My daughter, Fia, wanted to be the ring master in the 5th Grade school circus since she was in Kindergarten. Finally reaching 5th Grade, she spent 2 full days carefully writing an essay to the teacher stating why she felt she would be an entertaining ring master.
A week after she submitted the essay, she stormed home after school and went directly to her room. I followed her up where I found her on the floor crying. I sat down beside her and she said, “The teacher said that all the essays were good so she put them into a hat and chose 3 people. It’s so not fair. Jennifer didn’t even write her essay, Lauren did it for her (names changed).”
I would have thought this essay contest to become the ring master would have been a healthy competition and present a great opportunity to teach the children that if they wrote the best essay, they would win. Yet, the school deprived them of this lesson because they are afraid that some children are unable to cope with defeat. I’ve heard at some schools, jump rope isn’t allowed because some kids jump better than others so feelings were getting hurt.
Evidently, this issue of inhibiting competition is pervasive because I hear about it often from other parents. The biggest crime is that we’re depriving our children of one of the biggest life lessons: the ability to learn how to cope.!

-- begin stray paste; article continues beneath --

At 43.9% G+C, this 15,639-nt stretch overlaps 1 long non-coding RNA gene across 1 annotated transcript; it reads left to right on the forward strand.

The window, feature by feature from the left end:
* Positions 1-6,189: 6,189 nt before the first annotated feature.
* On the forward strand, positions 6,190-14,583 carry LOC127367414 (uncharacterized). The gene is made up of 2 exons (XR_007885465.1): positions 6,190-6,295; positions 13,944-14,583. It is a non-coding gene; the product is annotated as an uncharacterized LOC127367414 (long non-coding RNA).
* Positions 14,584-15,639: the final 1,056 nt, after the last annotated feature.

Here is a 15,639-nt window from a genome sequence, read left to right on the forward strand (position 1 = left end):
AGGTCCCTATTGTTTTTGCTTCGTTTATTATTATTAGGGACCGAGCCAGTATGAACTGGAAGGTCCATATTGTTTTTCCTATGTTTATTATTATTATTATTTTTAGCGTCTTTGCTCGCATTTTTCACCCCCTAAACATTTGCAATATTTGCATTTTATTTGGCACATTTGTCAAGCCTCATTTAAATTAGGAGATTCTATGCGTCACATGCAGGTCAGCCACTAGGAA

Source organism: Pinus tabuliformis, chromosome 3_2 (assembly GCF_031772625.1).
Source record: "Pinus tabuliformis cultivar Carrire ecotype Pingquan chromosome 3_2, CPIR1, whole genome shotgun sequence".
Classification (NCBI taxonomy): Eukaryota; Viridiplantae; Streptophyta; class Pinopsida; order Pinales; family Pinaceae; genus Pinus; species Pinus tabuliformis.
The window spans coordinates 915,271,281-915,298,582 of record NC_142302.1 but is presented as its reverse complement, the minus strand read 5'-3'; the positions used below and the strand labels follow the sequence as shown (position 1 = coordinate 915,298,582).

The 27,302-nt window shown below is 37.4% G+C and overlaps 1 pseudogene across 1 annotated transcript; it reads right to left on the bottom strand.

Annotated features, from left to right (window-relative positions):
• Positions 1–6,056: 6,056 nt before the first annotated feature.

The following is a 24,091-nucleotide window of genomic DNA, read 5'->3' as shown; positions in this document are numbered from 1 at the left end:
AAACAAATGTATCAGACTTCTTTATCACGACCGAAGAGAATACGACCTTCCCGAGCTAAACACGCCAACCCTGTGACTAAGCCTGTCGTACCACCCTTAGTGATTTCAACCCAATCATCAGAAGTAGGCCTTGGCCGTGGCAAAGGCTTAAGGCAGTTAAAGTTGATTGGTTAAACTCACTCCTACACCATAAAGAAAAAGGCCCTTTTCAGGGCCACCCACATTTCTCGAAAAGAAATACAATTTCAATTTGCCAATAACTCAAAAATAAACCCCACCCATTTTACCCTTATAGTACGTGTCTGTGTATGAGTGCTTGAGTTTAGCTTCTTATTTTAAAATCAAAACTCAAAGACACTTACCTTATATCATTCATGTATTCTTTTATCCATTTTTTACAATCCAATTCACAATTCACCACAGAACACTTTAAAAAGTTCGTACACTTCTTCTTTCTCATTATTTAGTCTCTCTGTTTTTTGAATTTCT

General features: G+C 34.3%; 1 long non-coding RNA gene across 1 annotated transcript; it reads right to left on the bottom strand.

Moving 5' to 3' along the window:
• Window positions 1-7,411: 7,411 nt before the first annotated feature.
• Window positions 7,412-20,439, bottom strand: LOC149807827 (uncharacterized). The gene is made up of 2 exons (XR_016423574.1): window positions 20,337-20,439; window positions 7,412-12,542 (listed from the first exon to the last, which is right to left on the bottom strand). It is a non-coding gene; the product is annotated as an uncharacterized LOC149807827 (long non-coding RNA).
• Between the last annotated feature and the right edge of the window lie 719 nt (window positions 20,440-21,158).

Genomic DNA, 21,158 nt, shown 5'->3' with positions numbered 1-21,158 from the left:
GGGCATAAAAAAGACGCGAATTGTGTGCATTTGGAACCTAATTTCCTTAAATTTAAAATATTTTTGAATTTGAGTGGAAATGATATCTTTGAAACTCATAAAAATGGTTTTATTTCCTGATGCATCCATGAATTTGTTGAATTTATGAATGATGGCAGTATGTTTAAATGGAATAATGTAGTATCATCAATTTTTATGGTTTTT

Studies on centenarians have found that one of the key factors that contributed to their long lives was their ability to cope. In the book, The Longevity Project: Surprising Discoveries for Health and Long Life from the Landmark Eight-Decade Study, authors Dr. Howard S. Friedman and Dr. Leslie R. Martin invalidate several myths about achieving a healthy and long life. For example, they found that people do not die from working long hours at a challenging job. Just the opposite. Many who worked the hardest lived the longest. It’s not the happy-go-lucky ones who thrive; it’s the prudent and persistent with a strong ability to cope who flourish.
The inability to cope has a myriad of bad effects on our health. For example, when we don’t cope well with a situation, we do things to ourselves that hurt us because we’re unable to deal with the pain. For example, we may turn to smoking, binge eating, drugs, etc.
This is precisely why we developed the JOOS Reboot: to help us cope with the difficulties in life in a productive way. The reason is that we become more mindful of what we eat as we do the JOOS Reboot, which makes us slow down and deal better with the challenging situations in our lives. It can truly be a powerful experience!